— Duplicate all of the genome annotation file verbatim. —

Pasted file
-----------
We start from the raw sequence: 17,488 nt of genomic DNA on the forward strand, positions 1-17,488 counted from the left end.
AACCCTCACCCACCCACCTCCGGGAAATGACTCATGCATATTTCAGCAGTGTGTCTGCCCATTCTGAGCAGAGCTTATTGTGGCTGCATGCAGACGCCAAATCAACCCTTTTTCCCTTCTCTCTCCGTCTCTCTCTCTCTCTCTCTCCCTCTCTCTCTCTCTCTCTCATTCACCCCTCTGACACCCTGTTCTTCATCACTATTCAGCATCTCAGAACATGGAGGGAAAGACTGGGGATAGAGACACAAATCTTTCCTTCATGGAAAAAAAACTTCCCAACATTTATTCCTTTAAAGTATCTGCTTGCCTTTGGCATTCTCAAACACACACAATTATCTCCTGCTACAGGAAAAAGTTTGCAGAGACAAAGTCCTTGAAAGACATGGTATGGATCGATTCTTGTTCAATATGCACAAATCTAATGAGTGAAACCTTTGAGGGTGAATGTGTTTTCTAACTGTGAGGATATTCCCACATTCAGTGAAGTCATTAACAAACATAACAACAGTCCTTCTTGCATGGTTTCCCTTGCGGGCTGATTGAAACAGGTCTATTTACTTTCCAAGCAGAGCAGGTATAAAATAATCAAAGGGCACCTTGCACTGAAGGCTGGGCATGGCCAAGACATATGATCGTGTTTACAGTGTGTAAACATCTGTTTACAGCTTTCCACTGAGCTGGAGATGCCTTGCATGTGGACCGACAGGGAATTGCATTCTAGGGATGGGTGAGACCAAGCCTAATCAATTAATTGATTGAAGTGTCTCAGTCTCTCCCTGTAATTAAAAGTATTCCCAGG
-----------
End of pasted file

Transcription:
We start from the raw sequence: 17,488 nt of genomic DNA on the forward strand, positions 1-17,488 counted from the left end.
AACCCTCACCCACCCACCTCCGGGAAATGACTCATGCATATTTCAGCAGTGTGTCTGCCCATTCTGAGCAGAGCTTATTGTGGCTGCATGCAGACGCCAAATCAACCCTTTTTCCCTTCTCTCTCCGTCTCTCTCTCTCTCTCTCTCCCTCTCTCTCTCTCTCTCTCATTCACCCCTCTGACACCCTGTTCTTCATCACTATTCAGCATCTCAGAACATGGAGGGAAAGACTGGGGATAGAGACACAAATCTTTCCTTCATGGAAAAAAAACTTCCCAACATTTATTCCTTTAAAGTATCTGCTTGCCTTTGGCATTCTCAAACACACACAATTATCTCCTGCTACAGGAAAAAGTTTGCAGAGACAAAGTCCTTGAAAGACATGGTATGGATCGATTCTTGTTCAATATGCACAAATCTAATGAGTGAAACCTTTGAGGGTGAATGTGTTTTCTAACTGTGAGGATATTCCCACATTCAGTGAAGTCATTAACAAACATAACAACAGTCCTTCTTGCATGGTTTCCCTTGCGGGCTGATTGAAACAGGTCTATTTACTTTCCAAGCAGAGCAGGTATAAAATAATCAAAGGGCACCTTGCACTGAAGGCTGGGCATGGCCAAGACATATGATCGTGTTTACAGTGTGTAAACATCTGTTTACAGCTTTCCACTGAGCTGGAGATGCCTTGCATGTGGACCGACAGGGAATTGCATTCTAGGGATGGGTGAGACCAAGCCTAATCAATTAATTGATTGAAGTGTCTCAGTCTCTCCCTGTAATTAAAAGTATTCCCAGG